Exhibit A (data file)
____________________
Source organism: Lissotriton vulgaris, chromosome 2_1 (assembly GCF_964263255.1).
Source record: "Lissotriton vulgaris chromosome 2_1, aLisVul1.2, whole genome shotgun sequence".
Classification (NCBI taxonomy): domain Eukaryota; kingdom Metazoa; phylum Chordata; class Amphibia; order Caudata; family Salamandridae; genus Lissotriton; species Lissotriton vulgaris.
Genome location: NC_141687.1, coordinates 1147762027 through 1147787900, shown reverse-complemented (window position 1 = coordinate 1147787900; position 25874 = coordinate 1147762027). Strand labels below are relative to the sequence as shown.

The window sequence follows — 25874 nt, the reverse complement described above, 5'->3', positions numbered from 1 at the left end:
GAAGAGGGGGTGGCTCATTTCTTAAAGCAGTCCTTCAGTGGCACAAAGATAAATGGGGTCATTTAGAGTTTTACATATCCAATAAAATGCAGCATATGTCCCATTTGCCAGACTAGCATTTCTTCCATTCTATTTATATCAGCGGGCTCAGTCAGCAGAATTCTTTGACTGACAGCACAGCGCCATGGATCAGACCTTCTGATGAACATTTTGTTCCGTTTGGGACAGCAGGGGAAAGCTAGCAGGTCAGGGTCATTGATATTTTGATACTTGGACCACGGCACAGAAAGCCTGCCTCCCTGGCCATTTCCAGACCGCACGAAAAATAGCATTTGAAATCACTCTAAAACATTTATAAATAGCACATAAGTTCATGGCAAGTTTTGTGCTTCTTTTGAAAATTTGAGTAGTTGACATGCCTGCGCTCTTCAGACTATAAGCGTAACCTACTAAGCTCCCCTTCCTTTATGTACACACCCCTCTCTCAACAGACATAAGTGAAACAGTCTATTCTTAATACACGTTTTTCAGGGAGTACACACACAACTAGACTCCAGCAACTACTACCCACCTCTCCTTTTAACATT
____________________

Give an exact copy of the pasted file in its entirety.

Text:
Source organism: Lissotriton vulgaris, chromosome 2_1 (assembly GCF_964263255.1).
Source record: "Lissotriton vulgaris chromosome 2_1, aLisVul1.2, whole genome shotgun sequence".
Classification (NCBI taxonomy): domain Eukaryota; kingdom Metazoa; phylum Chordata; class Amphibia; order Caudata; family Salamandridae; genus Lissotriton; species Lissotriton vulgaris.
Genome location: NC_141687.1, coordinates 1147762027 through 1147787900, shown reverse-complemented (window position 1 = coordinate 1147787900; position 25874 = coordinate 1147762027). Strand labels below are relative to the sequence as shown.

The window sequence follows — 25874 nt, the reverse complement described above, 5'->3', positions numbered from 1 at the left end:
GAAGAGGGGGTGGCTCATTTCTTAAAGCAGTCCTTCAGTGGCACAAAGATAAATGGGGTCATTTAGAGTTTTACATATCCAATAAAATGCAGCATATGTCCCATTTGCCAGACTAGCATTTCTTCCATTCTATTTATATCAGCGGGCTCAGTCAGCAGAATTCTTTGACTGACAGCACAGCGCCATGGATCAGACCTTCTGATGAACATTTTGTTCCGTTTGGGACAGCAGGGGAAAGCTAGCAGGTCAGGGTCATTGATATTTTGATACTTGGACCACGGCACAGAAAGCCTGCCTCCCTGGCCATTTCCAGACCGCACGAAAAATAGCATTTGAAATCACTCTAAAACATTTATAAATAGCACATAAGTTCATGGCAAGTTTTGTGCTTCTTTTGAAAATTTGAGTAGTTGACATGCCTGCGCTCTTCAGACTATAAGCGTAACCTACTAAGCTCCCCTTCCTTTATGTACACACCCCTCTCTCAACAGACATAAGTGAAACAGTCTATTCTTAATACACGTTTTTCAGGGAGTACACACACAACTAGACTCCAGCAACTACTACCCACCTCTCCTTTTAACATT